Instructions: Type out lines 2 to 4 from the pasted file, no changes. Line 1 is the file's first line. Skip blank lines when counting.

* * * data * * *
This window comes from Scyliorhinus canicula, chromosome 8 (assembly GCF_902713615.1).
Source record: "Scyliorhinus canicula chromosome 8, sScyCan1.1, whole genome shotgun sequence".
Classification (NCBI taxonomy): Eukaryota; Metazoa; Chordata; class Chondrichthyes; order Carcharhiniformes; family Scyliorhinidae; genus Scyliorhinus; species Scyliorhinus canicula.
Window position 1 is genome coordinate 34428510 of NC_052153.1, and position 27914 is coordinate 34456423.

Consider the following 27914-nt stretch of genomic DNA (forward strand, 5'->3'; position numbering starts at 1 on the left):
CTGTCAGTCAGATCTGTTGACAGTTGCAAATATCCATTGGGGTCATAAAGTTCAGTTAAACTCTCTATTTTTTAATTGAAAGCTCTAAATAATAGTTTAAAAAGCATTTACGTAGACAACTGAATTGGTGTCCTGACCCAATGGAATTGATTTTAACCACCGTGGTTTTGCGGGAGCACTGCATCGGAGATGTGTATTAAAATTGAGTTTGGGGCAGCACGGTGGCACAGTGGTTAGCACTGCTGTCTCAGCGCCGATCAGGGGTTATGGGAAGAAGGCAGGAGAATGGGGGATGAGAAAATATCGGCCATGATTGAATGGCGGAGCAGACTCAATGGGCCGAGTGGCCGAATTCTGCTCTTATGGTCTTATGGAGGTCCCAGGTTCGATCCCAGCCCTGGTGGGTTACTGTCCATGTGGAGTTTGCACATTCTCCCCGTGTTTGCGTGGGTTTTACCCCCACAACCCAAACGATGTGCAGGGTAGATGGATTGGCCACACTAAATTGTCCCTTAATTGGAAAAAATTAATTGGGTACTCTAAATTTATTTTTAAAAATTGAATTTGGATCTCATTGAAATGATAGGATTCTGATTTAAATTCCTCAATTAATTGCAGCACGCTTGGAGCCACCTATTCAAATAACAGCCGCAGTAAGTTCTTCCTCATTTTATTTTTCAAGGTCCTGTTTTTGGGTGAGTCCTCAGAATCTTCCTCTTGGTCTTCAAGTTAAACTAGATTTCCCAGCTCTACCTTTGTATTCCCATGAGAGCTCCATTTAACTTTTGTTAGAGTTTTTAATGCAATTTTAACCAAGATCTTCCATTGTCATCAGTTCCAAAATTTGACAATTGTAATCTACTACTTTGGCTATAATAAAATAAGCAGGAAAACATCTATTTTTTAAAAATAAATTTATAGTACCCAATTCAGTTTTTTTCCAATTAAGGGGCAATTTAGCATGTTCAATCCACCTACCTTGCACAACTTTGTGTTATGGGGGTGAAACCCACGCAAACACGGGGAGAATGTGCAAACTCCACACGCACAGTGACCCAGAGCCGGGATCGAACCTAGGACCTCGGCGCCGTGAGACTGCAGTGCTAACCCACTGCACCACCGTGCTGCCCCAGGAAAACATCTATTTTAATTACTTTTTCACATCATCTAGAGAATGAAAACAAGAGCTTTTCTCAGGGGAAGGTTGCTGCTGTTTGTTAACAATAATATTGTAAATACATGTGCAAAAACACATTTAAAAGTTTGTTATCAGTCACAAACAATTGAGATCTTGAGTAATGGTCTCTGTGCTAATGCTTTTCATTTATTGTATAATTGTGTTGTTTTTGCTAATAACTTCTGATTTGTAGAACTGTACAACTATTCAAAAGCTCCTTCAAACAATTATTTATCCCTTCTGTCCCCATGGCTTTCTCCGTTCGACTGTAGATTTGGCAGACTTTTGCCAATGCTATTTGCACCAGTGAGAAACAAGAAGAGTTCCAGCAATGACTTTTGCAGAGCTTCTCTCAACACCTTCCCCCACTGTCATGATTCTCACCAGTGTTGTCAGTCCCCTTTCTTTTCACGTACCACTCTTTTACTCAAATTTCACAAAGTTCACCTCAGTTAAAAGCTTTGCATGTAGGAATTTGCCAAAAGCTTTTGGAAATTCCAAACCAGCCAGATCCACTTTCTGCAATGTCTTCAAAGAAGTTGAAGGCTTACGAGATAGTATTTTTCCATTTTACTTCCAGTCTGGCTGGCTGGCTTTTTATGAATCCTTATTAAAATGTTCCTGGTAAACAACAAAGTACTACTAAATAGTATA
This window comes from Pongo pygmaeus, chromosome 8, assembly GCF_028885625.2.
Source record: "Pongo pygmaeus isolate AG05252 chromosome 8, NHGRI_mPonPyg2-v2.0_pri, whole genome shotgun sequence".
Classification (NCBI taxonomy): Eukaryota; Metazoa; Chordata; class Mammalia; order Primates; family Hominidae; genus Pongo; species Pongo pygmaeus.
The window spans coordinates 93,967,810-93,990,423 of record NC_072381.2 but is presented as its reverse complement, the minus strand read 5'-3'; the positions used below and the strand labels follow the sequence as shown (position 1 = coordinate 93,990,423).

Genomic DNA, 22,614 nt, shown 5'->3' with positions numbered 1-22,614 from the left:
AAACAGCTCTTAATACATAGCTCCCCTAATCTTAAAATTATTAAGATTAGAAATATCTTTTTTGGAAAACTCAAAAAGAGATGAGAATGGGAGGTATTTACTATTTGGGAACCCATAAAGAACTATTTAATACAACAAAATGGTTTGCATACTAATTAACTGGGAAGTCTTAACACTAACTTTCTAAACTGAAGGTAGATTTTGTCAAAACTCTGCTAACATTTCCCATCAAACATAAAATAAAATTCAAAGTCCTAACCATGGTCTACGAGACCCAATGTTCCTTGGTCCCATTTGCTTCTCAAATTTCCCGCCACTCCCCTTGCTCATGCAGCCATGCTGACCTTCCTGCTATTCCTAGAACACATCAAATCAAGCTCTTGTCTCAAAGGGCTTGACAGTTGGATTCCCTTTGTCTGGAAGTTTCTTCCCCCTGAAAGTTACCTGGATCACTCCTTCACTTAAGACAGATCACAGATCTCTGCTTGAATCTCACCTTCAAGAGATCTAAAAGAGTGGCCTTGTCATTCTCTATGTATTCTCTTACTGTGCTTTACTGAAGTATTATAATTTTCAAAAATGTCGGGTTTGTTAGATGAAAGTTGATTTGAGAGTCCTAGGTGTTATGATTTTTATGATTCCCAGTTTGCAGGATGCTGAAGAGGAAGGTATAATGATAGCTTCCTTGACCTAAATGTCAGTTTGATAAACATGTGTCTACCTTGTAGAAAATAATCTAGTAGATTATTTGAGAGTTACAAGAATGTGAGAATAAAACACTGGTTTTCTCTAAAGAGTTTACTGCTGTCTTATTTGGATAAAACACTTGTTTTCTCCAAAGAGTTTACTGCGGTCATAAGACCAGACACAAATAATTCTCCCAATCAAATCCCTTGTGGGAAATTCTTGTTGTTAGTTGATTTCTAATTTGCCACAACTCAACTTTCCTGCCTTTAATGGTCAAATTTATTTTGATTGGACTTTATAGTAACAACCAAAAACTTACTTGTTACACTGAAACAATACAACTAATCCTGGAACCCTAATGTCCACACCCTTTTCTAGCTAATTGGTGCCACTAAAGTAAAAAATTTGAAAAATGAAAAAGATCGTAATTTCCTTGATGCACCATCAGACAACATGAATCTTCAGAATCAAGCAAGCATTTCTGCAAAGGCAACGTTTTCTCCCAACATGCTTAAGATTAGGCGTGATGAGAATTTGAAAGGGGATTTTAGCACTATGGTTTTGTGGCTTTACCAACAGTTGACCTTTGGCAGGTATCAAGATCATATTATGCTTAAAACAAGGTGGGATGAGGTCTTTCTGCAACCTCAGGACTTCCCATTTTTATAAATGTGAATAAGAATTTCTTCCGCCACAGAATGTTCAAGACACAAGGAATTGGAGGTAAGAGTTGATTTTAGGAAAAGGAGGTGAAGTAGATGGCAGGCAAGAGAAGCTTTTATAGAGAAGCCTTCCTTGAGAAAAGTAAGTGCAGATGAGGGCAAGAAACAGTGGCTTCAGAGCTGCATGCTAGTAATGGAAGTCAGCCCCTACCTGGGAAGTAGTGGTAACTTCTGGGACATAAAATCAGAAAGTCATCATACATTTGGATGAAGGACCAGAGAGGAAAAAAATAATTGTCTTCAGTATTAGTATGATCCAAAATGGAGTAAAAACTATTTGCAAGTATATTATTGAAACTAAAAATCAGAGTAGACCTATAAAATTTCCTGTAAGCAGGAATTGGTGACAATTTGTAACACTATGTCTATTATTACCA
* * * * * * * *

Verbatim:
Source record: "Scyliorhinus canicula chromosome 8, sScyCan1.1, whole genome shotgun sequence".
Classification (NCBI taxonomy): Eukaryota; Metazoa; Chordata; class Chondrichthyes; order Carcharhiniformes; family Scyliorhinidae; genus Scyliorhinus; species Scyliorhinus canicula.
Window position 1 is genome coordinate 34428510 of NC_052153.1, and position 27914 is coordinate 34456423.